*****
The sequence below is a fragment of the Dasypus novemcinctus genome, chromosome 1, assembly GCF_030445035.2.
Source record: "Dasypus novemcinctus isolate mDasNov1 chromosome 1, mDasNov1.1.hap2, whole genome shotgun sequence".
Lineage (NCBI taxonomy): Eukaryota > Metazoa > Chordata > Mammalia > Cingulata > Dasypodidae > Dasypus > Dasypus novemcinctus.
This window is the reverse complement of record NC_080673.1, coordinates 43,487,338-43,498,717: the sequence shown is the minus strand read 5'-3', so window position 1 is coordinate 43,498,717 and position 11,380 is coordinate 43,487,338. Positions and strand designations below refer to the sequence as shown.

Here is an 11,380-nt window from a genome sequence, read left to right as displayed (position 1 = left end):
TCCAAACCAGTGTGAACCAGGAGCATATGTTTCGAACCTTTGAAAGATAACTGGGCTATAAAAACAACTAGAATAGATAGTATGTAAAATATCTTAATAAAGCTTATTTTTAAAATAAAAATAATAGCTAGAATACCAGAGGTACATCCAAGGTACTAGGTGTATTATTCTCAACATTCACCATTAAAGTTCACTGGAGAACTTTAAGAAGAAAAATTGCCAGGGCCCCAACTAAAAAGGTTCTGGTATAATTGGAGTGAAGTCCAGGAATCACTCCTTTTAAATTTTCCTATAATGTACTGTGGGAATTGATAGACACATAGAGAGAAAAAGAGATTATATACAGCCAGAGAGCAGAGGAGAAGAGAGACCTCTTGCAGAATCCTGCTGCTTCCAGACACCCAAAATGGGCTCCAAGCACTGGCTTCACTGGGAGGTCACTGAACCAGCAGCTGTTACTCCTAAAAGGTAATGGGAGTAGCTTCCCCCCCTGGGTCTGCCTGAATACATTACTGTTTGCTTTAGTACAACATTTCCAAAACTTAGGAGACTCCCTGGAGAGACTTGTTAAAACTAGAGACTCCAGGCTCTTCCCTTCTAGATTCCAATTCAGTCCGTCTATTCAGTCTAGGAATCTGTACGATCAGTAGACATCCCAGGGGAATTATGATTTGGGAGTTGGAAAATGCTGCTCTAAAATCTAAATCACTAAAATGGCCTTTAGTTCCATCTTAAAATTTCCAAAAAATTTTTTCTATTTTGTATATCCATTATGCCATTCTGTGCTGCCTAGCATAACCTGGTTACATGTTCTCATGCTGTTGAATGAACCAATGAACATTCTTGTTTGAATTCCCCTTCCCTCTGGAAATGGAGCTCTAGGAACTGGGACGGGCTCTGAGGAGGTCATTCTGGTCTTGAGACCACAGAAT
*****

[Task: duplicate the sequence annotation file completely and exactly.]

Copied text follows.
The sequence below is a fragment of the Dasypus novemcinctus genome, chromosome 1, assembly GCF_030445035.2.
Source record: "Dasypus novemcinctus isolate mDasNov1 chromosome 1, mDasNov1.1.hap2, whole genome shotgun sequence".
Lineage (NCBI taxonomy): Eukaryota > Metazoa > Chordata > Mammalia > Cingulata > Dasypodidae > Dasypus > Dasypus novemcinctus.
This window is the reverse complement of record NC_080673.1, coordinates 43,487,338-43,498,717: the sequence shown is the minus strand read 5'-3', so window position 1 is coordinate 43,498,717 and position 11,380 is coordinate 43,487,338. Positions and strand designations below refer to the sequence as shown.

Here is an 11,380-nt window from a genome sequence, read left to right as displayed (position 1 = left end):
TCCAAACCAGTGTGAACCAGGAGCATATGTTTCGAACCTTTGAAAGATAACTGGGCTATAAAAACAACTAGAATAGATAGTATGTAAAATATCTTAATAAAGCTTATTTTTAAAATAAAAATAATAGCTAGAATACCAGAGGTACATCCAAGGTACTAGGTGTATTATTCTCAACATTCACCATTAAAGTTCACTGGAGAACTTTAAGAAGAAAAATTGCCAGGGCCCCAACTAAAAAGGTTCTGGTATAATTGGAGTGAAGTCCAGGAATCACTCCTTTTAAATTTTCCTATAATGTACTGTGGGAATTGATAGACACATAGAGAGAAAAAGAGATTATATACAGCCAGAGAGCAGAGGAGAAGAGAGACCTCTTGCAGAATCCTGCTGCTTCCAGACACCCAAAATGGGCTCCAAGCACTGGCTTCACTGGGAGGTCACTGAACCAGCAGCTGTTACTCCTAAAAGGTAATGGGAGTAGCTTCCCCCCCTGGGTCTGCCTGAATACATTACTGTTTGCTTTAGTACAACATTTCCAAAACTTAGGAGACTCCCTGGAGAGACTTGTTAAAACTAGAGACTCCAGGCTCTTCCCTTCTAGATTCCAATTCAGTCCGTCTATTCAGTCTAGGAATCTGTACGATCAGTAGACATCCCAGGGGAATTATGATTTGGGAGTTGGAAAATGCTGCTCTAAAATCTAAATCACTAAAATGGCCTTTAGTTCCATCTTAAAATTTCCAAAAAATTTTTTCTATTTTGTATATCCATTATGCCATTCTGTGCTGCCTAGCATAACCTGGTTACATGTTCTCATGCTGTTGAATGAACCAATGAACATTCTTGTTTGAATTCCCCTTCCCTCTGGAAATGGAGCTCTAGGAACTGGGACGGGCTCTGAGGAGGTCATTCTGGTCTTGAGACCACAGAAT